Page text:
Dementia in Primary Care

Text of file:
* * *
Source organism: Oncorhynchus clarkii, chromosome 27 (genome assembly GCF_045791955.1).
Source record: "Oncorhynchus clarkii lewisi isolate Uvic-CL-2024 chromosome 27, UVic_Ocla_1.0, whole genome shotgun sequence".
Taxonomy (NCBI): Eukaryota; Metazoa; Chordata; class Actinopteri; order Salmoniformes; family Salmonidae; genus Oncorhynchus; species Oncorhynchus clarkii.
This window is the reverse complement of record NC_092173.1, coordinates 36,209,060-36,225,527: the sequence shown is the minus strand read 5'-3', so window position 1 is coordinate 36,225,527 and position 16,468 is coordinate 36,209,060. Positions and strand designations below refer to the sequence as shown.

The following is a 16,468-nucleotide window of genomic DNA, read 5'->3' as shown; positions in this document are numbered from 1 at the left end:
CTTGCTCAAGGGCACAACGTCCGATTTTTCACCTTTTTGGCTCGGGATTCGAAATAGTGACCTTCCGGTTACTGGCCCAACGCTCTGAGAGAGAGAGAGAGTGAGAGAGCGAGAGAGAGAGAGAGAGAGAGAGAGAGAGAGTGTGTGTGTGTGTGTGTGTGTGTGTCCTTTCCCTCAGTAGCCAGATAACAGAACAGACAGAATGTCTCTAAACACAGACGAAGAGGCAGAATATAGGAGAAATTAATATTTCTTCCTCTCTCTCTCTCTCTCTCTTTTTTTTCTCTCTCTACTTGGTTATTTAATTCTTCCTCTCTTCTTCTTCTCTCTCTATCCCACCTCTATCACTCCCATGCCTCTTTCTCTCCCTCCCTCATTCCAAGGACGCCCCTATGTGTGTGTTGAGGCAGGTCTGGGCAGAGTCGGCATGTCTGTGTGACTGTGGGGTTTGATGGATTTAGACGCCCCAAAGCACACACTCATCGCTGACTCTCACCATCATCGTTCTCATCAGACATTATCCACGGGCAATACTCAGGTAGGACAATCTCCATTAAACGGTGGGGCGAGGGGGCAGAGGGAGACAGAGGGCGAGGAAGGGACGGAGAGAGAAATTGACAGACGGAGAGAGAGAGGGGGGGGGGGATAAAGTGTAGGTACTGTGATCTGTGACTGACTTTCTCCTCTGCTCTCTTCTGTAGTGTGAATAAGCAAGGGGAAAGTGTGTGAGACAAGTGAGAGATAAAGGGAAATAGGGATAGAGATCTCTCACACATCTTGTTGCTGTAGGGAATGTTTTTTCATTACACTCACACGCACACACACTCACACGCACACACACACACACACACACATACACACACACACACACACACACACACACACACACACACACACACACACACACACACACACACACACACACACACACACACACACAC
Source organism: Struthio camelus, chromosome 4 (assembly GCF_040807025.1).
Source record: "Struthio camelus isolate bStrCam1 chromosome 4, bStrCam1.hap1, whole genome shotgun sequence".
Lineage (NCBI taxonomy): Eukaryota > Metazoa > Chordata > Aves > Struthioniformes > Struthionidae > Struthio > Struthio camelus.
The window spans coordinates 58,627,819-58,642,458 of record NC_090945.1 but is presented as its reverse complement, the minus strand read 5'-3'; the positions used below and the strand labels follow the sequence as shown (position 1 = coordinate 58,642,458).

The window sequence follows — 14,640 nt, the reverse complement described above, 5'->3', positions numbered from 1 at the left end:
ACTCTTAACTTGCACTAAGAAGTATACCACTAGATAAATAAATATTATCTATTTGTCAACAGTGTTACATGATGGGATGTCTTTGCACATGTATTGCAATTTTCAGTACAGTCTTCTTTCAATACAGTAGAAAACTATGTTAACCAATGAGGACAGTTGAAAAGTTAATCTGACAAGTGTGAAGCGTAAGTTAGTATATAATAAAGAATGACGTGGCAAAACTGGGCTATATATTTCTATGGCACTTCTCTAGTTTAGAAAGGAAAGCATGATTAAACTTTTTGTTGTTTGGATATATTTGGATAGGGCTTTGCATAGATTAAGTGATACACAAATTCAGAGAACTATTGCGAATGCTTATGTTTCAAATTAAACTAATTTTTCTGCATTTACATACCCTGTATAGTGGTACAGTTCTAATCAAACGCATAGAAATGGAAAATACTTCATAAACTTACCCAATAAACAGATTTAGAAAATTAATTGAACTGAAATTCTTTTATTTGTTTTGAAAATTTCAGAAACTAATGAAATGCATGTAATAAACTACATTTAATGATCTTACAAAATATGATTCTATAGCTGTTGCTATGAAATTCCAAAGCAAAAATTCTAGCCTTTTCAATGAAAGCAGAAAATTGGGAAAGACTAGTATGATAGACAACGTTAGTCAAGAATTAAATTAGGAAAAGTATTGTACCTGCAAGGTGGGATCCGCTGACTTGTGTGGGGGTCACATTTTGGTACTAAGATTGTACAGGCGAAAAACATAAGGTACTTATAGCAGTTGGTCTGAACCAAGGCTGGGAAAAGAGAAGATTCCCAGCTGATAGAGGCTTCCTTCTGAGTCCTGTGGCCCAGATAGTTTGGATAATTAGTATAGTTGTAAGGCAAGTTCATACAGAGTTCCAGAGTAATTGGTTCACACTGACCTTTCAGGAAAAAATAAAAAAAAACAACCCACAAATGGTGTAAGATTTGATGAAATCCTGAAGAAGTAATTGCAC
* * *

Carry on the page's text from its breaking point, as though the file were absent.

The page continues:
Dementia includes a wide variety of symptoms that may be responsible for more than 100 disorders. Among these, more than 50% are dementias with a degenerative element disorder, of which the most common is Alzheimer’s disease. The diagnosis of the specific disorder producing dementia is of paramount concern for the physician. The criteria for the diagnosis of dementia described in the fourth edition of the Diagnostic and Statistical Manual of the American Psychiatric Association have been widely accepted. The diagnostic difficulties are threefold: differentiating early dementia from mild memory changes that are a normal age-related condition; differentiating dementia from primary psychiatric syndromes, particularly depression; and determining the presence of decline limited to just one cognitive domain. The age-related worsening of the memory is a frequent cause of concern for patients. Memory deficits in elderly people can be caused by a variety of reasons other than dementia.